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Dear friends, 

These past few weeks have been heavy. Breonna Taylor, George Floyd, Ahmaud Arbery, and Tony McDade have become household names. Each of them either went to sleep or left their homes, wanting to wake up or return home alive. At first, I was paralyzed with a sense of despair my bones already knew, and still today, I wish I did not know loss so well.

As I have been writing my book, White Rules For Black People, I have been reflecting on my racialized experiences, and through recounting and writing them, I am experiencing them all over--the slights, the dismissals, the bullying, and the discrimination--and all I feel some days is a perpetual loss--a loss of spirit, sleep, creativity, and life.

A white coworker wrote me the other day, as many of my white friends have been doing during this time, to check in and to apologize for white people's wrongdoings over the years. I wrote back and shared an NPR podcast on policing and reminded her that policing also happens at institutions. It just looks differently. 

In the end, I shared this, "I do not want apologies or love. I want action and change. I want to wake up and not have to learn new names to remember, to march for, to mourn." 

What will you do for an anti-racist future?

In solidarity,
Dena
How To Be An Antiracist Educator

I wrote this ASCD's Education Update Newsletter in October 2019, but after recent events, it has re-surfaced; so, I am sharing with you again as well. I share five steps to begin your journey to becoming an anti-racist educator as well as some ideas for applying an anti-racist lens to your instruction and interactions with students.


 
Other Goodies on Race and Equity

My alma mater, Middlebury College, republished a reflection I wrote on race, equality, and humanity in 2015 entitled, We Cannot Afford To Walk Away. Sadly, this piece is as relevant as it was when I wrote it 5 years ago.

Another piece I wrote has re-surfaced. It is another ASCD article in their Education Update Newsletter, Why We Cannot Afford Whitewashed Social-Emotional Learning.

I wrote a new piece for ASCD's Educational Leadership magazine, If We Aren't Addressing Racism, We Aren't Addressing Trauma. Here is a sentence from the piece:
  • Just imagine the damage done to our Black students’ psyches when, at school, they are made invisible in academic content and yet blaringly visible through oversurveillance and policing.

Out In These Streets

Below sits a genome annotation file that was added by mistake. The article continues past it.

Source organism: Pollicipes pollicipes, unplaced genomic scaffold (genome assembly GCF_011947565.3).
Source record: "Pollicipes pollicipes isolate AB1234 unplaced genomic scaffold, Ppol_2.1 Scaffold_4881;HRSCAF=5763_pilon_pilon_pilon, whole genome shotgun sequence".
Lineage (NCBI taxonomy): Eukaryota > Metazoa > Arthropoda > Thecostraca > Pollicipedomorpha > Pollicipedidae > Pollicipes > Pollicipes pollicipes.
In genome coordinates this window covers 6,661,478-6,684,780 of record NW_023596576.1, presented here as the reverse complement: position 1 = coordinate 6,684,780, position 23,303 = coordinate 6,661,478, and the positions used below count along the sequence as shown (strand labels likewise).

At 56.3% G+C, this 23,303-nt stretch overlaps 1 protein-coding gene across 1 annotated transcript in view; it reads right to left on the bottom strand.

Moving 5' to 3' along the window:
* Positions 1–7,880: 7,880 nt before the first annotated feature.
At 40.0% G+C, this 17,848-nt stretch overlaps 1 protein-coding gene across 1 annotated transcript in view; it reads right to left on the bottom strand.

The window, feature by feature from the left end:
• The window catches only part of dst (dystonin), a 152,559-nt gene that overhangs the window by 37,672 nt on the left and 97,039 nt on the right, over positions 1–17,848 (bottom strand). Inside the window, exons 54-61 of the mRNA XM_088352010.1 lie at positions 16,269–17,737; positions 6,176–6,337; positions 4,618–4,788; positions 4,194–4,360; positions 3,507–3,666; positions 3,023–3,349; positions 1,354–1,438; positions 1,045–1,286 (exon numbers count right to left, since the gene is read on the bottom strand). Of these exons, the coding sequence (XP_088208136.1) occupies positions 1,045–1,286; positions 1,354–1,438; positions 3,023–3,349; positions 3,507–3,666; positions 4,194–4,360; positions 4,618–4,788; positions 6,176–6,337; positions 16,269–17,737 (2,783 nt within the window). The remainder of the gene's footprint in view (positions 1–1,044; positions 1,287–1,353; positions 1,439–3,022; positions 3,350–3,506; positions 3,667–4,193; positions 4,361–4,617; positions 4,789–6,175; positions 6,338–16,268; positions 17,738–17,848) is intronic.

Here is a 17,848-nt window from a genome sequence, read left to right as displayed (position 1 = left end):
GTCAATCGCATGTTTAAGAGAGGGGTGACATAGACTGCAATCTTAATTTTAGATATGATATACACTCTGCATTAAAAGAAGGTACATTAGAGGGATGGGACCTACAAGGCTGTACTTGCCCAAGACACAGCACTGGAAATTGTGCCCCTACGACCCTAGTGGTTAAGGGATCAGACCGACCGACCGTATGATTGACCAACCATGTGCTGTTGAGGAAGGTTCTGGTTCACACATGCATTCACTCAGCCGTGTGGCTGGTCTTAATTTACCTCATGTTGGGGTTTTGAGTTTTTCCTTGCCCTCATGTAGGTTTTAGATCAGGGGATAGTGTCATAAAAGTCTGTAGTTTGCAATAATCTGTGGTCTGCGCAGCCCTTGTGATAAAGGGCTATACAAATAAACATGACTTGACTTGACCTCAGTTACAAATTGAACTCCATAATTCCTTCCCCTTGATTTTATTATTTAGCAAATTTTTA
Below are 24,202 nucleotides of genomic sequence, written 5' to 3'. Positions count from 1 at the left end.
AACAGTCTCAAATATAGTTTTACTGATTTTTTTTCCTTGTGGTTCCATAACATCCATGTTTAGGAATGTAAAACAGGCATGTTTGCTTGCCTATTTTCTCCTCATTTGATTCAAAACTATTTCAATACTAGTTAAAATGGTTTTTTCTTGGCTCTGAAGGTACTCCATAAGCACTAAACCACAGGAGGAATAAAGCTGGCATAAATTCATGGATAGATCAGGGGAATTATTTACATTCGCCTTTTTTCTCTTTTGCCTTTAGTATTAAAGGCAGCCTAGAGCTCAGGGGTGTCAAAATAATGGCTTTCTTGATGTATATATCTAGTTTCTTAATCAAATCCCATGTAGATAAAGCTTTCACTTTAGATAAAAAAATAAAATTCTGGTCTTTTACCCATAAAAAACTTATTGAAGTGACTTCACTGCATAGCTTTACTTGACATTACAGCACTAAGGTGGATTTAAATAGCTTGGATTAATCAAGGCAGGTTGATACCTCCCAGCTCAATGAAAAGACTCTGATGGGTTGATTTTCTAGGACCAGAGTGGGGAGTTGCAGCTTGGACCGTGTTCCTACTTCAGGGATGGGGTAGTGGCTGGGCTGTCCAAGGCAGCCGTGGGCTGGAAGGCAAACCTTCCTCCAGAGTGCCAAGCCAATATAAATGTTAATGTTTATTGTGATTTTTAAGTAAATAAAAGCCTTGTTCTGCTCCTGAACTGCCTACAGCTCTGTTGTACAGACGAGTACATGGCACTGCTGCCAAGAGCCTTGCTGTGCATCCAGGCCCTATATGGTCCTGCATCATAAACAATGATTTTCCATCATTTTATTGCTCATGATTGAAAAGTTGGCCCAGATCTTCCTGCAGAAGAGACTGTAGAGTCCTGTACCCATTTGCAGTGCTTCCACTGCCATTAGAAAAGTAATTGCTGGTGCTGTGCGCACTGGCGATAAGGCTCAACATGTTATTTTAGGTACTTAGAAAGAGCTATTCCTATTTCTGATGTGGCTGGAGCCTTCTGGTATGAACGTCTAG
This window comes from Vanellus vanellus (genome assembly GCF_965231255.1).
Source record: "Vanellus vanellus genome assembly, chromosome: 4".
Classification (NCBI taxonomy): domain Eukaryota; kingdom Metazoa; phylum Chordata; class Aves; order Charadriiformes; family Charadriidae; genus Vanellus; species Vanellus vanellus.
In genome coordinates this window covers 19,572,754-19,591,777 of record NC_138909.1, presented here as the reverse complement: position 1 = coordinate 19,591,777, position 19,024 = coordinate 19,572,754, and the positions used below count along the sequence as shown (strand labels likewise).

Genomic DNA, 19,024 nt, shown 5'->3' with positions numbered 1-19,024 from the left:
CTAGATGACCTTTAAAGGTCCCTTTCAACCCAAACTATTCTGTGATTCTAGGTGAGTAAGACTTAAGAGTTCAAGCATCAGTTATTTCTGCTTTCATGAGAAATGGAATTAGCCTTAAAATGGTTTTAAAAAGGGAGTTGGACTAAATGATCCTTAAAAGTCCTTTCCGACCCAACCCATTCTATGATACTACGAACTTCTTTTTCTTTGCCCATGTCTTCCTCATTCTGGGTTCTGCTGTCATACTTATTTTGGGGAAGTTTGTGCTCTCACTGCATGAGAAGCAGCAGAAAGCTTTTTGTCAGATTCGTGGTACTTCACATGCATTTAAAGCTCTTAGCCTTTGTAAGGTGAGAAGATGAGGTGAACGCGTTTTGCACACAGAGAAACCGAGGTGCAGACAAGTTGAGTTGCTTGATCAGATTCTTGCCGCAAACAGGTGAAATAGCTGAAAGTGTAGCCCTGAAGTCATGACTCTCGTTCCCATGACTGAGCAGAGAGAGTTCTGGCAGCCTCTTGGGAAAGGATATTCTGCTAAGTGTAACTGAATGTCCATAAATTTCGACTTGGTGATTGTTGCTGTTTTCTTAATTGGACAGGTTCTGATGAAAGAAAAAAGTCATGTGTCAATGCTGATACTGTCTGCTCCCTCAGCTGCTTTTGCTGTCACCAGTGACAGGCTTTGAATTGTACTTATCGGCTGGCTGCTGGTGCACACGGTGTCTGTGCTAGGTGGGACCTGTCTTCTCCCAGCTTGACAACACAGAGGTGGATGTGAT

Well, I am not really "out in these streets," but I have still been doing fruitful work with school districts via video-conferencing on self-care, healing, and equity-responsive practices in the time of corona. It has been awesome to connect and engage with educators all over the states, as we all make sense of our new normal. 

Here is an interview that I did with Leadership for Educational Equity.

Here is a Vox piece, where some folks I respect deeply and I were interviewed.
 

Antiracist resources
  • The Greater Good Science Center complied a list of resources.
  • Fortune compiled a great list as well.
  • NPR has compiled some great books and podcasts.
  • Edutopia has compiled some resources for equity and anti-racism.
  • This are scaffolded anti-racist resources.
There are so many more resources on the Internet. Google is your friend.

A Call To Action

In my recent piece, If We Aren't Addressing Racism, We Aren't Addressing TraumaI wrote:

  • "We cannot tweet away racism. We cannot read away racism. We cannot intervention away racism. We cannot breathe away racism. Educators, and especially white teachers, have to roll up their sleeves, look within themselves, sit with discomfort, reflect on what they can do better, and then live and teach with racial justice as their guiding principle. This work starts with us, but it cannot end with us. It must include dismantling old oppressive systems and structures and building anew."

I end this newsletter with how I began, asking you, "What will you do for an antiracist future?"

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Copyright © 2020 Dena Simmons, All rights reserved.


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